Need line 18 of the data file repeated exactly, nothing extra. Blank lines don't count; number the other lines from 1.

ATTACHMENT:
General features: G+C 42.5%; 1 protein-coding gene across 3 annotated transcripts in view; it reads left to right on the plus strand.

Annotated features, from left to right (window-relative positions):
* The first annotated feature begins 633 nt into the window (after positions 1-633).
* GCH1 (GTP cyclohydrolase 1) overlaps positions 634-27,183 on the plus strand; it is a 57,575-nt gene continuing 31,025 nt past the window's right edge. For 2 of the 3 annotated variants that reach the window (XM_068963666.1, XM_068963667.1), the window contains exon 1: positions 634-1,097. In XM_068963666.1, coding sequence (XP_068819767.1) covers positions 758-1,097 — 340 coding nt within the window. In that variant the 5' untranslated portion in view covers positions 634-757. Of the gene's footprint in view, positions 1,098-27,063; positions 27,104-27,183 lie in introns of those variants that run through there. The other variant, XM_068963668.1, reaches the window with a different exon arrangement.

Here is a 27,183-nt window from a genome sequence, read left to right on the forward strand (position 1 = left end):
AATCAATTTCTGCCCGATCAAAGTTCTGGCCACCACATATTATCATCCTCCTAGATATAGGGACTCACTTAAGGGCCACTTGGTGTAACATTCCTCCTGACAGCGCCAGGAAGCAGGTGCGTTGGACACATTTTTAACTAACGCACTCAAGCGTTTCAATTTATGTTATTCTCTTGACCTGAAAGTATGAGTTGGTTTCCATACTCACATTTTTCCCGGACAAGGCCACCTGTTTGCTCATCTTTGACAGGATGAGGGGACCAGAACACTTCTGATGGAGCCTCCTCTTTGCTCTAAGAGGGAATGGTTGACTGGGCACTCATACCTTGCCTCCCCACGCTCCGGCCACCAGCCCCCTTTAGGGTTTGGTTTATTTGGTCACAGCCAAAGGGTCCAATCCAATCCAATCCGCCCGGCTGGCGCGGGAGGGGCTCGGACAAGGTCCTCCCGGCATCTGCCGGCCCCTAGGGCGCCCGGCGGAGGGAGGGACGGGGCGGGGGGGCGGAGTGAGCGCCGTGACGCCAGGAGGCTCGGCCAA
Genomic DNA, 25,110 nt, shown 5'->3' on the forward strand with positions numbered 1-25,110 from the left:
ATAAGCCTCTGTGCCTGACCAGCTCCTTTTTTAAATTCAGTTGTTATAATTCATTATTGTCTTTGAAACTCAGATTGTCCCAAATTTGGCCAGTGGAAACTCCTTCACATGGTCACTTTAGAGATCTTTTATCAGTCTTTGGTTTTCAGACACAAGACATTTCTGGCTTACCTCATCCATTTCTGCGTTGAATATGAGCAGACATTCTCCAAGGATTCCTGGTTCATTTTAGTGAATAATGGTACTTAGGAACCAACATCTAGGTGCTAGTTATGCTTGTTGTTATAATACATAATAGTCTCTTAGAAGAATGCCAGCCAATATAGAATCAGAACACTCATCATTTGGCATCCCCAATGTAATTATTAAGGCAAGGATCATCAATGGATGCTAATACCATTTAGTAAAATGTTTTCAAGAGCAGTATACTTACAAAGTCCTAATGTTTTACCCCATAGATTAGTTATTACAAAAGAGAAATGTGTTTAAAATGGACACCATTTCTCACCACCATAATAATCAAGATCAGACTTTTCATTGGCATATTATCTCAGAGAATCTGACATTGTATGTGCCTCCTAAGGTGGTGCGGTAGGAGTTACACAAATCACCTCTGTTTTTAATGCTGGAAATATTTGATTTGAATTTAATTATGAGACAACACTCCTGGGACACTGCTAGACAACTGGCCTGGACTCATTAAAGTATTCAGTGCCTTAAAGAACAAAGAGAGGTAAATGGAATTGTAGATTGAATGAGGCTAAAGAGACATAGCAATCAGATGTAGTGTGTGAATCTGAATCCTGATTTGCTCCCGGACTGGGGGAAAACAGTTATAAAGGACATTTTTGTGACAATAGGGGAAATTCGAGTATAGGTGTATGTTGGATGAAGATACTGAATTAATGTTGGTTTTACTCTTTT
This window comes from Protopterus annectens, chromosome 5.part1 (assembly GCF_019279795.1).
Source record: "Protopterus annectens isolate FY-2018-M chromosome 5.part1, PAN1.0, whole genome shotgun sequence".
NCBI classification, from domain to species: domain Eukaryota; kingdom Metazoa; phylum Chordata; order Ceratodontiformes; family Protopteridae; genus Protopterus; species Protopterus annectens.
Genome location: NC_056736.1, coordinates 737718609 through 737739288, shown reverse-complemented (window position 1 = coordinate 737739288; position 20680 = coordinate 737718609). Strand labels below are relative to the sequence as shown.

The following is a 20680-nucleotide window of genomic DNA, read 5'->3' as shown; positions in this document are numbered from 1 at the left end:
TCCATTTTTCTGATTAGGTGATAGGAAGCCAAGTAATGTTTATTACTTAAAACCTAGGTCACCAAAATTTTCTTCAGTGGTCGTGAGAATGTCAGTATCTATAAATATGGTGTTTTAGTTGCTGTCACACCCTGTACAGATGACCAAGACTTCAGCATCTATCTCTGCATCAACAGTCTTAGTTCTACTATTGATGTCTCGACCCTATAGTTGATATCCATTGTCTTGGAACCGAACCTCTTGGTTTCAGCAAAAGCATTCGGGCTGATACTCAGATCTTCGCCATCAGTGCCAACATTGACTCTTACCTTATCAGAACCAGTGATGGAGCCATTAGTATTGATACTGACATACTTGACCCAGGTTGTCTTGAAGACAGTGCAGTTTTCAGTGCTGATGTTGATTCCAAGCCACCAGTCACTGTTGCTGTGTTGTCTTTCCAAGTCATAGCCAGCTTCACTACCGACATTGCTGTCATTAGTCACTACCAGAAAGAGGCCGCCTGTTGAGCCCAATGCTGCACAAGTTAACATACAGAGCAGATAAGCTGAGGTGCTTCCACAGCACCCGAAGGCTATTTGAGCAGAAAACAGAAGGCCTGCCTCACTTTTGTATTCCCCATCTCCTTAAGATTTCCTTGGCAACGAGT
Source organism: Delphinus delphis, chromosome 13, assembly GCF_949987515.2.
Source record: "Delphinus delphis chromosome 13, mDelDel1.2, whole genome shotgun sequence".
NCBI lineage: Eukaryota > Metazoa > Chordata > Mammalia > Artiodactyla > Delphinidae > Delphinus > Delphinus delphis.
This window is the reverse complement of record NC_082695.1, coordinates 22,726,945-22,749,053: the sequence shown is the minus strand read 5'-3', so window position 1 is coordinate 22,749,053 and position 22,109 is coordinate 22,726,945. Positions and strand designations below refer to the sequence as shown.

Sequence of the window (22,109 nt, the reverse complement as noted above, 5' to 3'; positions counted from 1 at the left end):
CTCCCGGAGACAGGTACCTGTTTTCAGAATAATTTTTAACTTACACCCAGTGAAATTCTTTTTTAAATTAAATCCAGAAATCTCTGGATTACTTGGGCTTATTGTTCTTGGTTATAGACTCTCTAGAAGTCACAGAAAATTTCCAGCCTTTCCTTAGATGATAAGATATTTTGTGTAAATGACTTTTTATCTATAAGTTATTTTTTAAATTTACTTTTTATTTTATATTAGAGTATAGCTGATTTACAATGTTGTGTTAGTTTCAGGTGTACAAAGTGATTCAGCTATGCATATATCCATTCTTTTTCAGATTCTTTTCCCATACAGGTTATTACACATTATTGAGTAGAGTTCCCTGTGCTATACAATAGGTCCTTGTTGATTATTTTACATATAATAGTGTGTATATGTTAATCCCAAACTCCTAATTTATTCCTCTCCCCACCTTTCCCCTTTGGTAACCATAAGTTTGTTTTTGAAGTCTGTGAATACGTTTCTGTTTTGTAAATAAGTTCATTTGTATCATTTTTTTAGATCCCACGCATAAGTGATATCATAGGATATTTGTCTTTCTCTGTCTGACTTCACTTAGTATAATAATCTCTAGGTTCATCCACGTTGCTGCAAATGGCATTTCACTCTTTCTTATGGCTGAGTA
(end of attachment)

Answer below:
This window is the reverse complement of record NC_082695.1, coordinates 22,726,945-22,749,053: the sequence shown is the minus strand read 5'-3', so window position 1 is coordinate 22,749,053 and position 22,109 is coordinate 22,726,945. Positions and strand designations below refer to the sequence as shown.